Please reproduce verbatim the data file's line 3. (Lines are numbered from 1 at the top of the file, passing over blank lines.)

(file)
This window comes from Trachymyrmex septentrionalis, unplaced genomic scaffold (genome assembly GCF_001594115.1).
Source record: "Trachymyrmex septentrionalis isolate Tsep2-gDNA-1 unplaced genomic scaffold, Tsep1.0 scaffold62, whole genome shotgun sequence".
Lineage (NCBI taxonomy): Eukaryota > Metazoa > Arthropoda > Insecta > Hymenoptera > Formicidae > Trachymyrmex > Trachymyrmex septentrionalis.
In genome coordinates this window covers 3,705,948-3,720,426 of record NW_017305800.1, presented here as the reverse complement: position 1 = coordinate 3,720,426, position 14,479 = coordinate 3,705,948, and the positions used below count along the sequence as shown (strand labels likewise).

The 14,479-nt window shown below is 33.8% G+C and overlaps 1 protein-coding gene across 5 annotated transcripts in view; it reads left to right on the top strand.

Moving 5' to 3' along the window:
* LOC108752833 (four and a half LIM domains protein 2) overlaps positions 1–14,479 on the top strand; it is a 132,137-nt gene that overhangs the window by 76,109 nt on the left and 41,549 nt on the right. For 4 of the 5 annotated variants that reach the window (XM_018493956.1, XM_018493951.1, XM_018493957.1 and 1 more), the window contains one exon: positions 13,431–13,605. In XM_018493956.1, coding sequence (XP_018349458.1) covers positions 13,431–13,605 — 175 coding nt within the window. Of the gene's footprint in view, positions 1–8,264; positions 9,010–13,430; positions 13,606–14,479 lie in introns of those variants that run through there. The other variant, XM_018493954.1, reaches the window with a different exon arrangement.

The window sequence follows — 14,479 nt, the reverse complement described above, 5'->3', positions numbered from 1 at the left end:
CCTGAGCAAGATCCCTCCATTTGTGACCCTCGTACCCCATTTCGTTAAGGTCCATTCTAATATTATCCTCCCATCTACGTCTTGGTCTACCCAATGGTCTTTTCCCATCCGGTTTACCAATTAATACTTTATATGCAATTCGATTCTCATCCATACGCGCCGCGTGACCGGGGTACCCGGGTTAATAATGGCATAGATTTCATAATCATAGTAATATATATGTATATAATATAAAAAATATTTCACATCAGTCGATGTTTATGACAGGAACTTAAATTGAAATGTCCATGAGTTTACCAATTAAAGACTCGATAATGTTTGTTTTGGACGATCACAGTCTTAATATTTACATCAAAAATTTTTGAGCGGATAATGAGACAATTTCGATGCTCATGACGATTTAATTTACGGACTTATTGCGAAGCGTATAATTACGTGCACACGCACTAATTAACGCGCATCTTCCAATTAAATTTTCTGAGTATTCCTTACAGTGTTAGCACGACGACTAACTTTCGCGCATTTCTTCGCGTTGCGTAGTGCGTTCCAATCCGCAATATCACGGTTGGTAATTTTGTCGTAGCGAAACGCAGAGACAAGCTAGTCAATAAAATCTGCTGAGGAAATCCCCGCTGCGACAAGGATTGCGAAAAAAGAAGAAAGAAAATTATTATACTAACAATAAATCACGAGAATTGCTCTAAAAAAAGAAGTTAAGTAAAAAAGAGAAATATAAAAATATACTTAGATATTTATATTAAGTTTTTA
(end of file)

Lineage (NCBI taxonomy): Eukaryota > Metazoa > Arthropoda > Insecta > Hymenoptera > Formicidae > Trachymyrmex > Trachymyrmex septentrionalis.